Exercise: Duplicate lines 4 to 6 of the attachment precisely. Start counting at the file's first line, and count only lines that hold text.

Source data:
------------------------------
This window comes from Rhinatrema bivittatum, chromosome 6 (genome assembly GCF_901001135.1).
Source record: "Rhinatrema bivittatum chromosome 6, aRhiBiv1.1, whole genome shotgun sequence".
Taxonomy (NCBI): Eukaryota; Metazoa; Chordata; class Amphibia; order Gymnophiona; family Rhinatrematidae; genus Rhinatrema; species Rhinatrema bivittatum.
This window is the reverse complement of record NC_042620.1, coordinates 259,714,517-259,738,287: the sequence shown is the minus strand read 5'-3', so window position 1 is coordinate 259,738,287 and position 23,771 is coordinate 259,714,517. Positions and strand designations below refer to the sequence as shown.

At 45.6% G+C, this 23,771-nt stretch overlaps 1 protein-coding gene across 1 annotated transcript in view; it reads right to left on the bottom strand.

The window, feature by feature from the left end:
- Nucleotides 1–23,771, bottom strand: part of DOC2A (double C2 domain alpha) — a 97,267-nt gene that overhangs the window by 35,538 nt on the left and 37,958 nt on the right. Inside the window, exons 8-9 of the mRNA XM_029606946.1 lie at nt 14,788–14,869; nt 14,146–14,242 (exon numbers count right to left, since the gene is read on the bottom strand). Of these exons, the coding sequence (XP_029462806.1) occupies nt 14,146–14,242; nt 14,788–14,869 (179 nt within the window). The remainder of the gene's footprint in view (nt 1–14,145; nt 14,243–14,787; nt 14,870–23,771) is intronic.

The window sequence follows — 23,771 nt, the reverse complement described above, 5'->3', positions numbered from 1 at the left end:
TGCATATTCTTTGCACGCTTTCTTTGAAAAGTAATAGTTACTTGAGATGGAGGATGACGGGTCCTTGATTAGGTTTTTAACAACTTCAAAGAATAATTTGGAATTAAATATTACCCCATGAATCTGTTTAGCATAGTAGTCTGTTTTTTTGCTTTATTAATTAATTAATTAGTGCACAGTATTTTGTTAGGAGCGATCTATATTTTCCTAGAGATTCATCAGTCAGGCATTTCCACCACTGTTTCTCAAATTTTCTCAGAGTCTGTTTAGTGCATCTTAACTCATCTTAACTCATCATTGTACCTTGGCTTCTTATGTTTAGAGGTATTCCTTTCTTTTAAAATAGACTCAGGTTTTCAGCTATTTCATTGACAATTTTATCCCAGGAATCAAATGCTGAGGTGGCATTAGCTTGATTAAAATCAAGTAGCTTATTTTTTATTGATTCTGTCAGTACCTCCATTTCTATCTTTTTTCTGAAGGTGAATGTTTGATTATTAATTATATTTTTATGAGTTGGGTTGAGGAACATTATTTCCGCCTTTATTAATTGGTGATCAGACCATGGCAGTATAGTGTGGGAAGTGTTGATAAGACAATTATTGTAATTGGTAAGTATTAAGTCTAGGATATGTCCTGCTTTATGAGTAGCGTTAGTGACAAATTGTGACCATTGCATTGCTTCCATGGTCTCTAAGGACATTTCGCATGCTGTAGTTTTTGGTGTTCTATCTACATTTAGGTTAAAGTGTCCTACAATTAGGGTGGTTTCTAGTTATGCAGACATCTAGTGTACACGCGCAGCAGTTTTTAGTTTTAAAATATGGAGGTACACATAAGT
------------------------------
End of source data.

This window is the reverse complement of record NC_042620.1, coordinates 259,714,517-259,738,287: the sequence shown is the minus strand read 5'-3', so window position 1 is coordinate 259,738,287 and position 23,771 is coordinate 259,714,517. Positions and strand designations below refer to the sequence as shown.

At 45.6% G+C, this 23,771-nt stretch overlaps 1 protein-coding gene across 1 annotated transcript in view; it reads right to left on the bottom strand.

The window, feature by feature from the left end: